Michael Kay is a financial life planner, coach, speaker, and author. He has helped thousands of women, men, and families master their financial lives, a process that almost always includes uncovering–and planning for–what they value most. Michael is the President of Financial Life Focus, a fee-only, multi-advisor, financial life planning firm, and the author of The Business of Life. He is the author of the book The Feel Rich Project and his latest project is the podcast called, Chapter X, for men transitioning to life after work.
Where did you grow up and what was your childhood like? Did you have any particular experiences/stories that shaped your adult life?
I grew up in West Orange, NJ, where I still reside. Both of my parents were musicians (although my father was a full-time school teacher, music was his second job). He was a work-a-holic. I learned that working hard was no big deal and began working at age 13; first for a local butcher 5 days a week, then at the bagel shop on weekends. Earning money and being independent was very important to me and set me on a path that is still true. Hard work is not hard when you value what you do and why you’re doing it.
What is something you wish you would’ve realized earlier in your life?
Yes, for sure. My father grew up in the Depression and carried the scars all his life. My mother was 11 years younger and had a vastly different outlook on money and communications. In other words, they fought constantly about money. It wasn’t until I was in my 40’s that I realized that my Money Mindset was that Money=Conflict. That lack of understanding leads to unnecessary conflict with my wife. Once I gained that understanding, it opened the door to better communications and less stress and anxiety about money.
What are bad recommendations you hear in your profession or area of expertise?
Wow, the financial services industry is overflowing with bad recommendations. So many “advisors” provide advice that is driven by either their own greed or lack of knowledge. Whether they are touting the latest 5 Star mutual fund, IPO, insurance policy, or alternative investment strategy, they (the financial services person) don’t begin with gaining a true understanding of their clients’ values, experiences, and life’s desires. Their recommendations are misaligned because they are predominately focused on making the ‘sale’. Consumers lose.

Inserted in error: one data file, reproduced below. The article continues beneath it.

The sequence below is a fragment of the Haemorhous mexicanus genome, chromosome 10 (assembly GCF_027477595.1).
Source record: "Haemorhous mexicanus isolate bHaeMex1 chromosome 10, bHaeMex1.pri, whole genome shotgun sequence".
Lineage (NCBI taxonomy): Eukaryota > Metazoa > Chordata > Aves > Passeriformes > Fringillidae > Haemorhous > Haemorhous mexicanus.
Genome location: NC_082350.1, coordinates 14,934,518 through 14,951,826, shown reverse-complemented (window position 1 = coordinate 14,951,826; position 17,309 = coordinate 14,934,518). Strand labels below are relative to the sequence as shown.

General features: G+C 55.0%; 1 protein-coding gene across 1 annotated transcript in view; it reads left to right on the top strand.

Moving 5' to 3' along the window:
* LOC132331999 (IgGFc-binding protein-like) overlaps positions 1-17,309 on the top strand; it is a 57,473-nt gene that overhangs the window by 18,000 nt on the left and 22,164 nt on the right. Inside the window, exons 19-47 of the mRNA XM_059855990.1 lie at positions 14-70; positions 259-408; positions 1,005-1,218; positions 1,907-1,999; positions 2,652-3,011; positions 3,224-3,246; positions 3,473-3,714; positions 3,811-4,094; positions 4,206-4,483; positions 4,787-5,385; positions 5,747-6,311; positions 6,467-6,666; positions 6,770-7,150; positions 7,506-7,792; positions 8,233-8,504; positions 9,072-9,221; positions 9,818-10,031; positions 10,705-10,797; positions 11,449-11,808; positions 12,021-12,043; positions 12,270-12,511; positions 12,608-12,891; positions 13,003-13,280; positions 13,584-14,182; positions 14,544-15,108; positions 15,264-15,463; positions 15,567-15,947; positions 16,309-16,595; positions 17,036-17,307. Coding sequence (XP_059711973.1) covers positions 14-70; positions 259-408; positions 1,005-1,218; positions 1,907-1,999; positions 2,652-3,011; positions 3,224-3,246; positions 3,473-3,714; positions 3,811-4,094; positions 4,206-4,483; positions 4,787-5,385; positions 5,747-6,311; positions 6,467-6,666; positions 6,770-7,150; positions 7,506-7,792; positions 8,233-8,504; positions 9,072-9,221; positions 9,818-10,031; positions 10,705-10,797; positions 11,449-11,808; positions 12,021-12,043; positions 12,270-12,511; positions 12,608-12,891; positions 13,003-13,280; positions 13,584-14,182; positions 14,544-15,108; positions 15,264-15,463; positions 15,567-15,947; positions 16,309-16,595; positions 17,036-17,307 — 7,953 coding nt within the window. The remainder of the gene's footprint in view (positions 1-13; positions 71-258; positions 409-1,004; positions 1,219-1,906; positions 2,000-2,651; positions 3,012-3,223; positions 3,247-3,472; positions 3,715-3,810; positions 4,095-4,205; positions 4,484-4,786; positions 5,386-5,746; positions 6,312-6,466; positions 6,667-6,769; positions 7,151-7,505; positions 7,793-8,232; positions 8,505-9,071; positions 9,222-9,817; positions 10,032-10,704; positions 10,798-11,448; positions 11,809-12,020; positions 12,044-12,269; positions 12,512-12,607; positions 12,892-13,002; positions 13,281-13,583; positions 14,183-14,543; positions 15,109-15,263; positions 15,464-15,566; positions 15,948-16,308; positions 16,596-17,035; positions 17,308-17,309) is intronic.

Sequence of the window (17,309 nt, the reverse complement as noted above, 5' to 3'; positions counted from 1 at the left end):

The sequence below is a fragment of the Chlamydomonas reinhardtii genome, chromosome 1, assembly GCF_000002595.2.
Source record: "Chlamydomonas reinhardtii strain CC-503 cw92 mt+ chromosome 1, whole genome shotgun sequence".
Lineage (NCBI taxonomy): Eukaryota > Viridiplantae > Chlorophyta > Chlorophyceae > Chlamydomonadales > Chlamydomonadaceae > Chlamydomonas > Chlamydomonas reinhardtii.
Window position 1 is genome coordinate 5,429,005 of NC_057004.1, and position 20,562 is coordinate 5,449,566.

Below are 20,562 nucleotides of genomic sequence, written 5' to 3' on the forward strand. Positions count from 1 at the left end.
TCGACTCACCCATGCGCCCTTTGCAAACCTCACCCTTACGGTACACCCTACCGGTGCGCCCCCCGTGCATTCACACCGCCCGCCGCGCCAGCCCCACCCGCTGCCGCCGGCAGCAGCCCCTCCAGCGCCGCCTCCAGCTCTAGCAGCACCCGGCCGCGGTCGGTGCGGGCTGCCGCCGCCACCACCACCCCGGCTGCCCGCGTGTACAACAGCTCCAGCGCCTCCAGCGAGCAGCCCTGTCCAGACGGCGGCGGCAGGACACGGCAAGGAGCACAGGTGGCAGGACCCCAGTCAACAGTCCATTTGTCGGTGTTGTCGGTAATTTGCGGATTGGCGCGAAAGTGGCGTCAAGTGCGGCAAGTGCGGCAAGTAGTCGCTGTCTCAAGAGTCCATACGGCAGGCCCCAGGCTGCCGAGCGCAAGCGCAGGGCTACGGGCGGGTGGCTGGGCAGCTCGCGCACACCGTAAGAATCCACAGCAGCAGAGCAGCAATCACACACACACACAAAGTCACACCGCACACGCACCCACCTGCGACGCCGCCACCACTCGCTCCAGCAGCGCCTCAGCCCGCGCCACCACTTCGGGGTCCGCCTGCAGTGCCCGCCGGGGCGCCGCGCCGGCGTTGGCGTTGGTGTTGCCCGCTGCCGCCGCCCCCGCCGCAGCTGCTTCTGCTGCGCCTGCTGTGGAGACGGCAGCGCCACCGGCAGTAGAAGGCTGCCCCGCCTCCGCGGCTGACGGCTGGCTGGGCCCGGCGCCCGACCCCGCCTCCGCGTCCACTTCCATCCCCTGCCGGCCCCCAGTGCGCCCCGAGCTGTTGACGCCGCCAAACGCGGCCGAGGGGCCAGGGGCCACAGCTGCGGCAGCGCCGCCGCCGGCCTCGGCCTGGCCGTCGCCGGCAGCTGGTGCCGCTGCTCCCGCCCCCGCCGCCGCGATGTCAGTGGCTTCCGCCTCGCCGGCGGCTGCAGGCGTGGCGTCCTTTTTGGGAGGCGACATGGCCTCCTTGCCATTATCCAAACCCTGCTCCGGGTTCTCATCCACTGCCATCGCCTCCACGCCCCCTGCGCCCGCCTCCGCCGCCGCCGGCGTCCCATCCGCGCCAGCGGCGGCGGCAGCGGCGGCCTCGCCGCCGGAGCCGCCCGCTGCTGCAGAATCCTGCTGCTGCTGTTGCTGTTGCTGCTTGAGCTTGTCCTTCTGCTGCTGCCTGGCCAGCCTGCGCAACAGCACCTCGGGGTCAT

Tell me about one of the darker periods you’ve experienced in life. How you came out of it and what you learned from it?
I opened my own financial services practice and was working 6 ½ days a week, was severely overweight, and financially stressed. I was trying to do everything by myself to support my family and build a business. It was not a happy time. I was fortunate to have found Money Quotient (a women-owned business) for training in Financial Life planning. It turned my life, my relationships with my clients, and my business around into a values-centered life. True success comes with understanding, passion, listening, and truly caring.
What is one thing that you do that you feel has been the biggest contributor to your success so far?
I have learned to be a very good listener and observer. Helping people (regardless of the situation) feel heard, understood, and cared about is the key.
What is your morning routine?
I am typically up between 6 and 6:45 each morning. I am a home roaster and therefore, coffee is important. We have a puppy, so she demands her time in the morning for play and cuddles. I begin my workday around 8:30-ish with a review of my day’s appointments or tasks. I try and write every morning.
What habit or behavior that you have pursued for a few years has most improved your life?
I am committed to eating healthily and exercising 4-5 times per week has made a big difference. I source food to the greatest extent possible from local sustainable farmers and avoid processed and non-organic foods. My energy level is strong and while I battle some aches and pains that come with age, I am blessed in that I take no medications and attribute that to my eating and exercise regimen.
What are your strategies for being productive and using your time most efficiently?
Being productive is directly tied to knowing your biology (when I am the strongest and most focused). I aim my most demanding meetings or focused work into that space. I am also dedicated to admitting when I am less strong, focused, or energetic and willing to move things around based on my day. There’s no point in trying to force activities when I am not in my flow.
What book(s) have influenced your life the most? Why?
I read across many genres, including biographies, non-fiction, and fiction. The following are books that carry important messages and meaning. All these books delve deeply into human emotion, meaning, and purpose.
Some of my favorites include: Man’s Search for Meaning (Viktor Frankl), The Power of Meaning (Emily Esfahani Smith), Start with Why (Simon Sinek), Shantaram (David Gregory Roberts), Of Human Bondage (Somerset Maugham), and Autobiography of Benjamin Franklin.
Do you have any quotes you live by or think of often?
“Passion will move men beyond themselves, beyond their shortcomings, beyond their failures.” — Joseph Campbell
“We make a living by what we get. We make a life by what we give” — Winston Churchill
“The future belongs to those who believe in the beauty of their dreams.” — Eleanor Roosevelt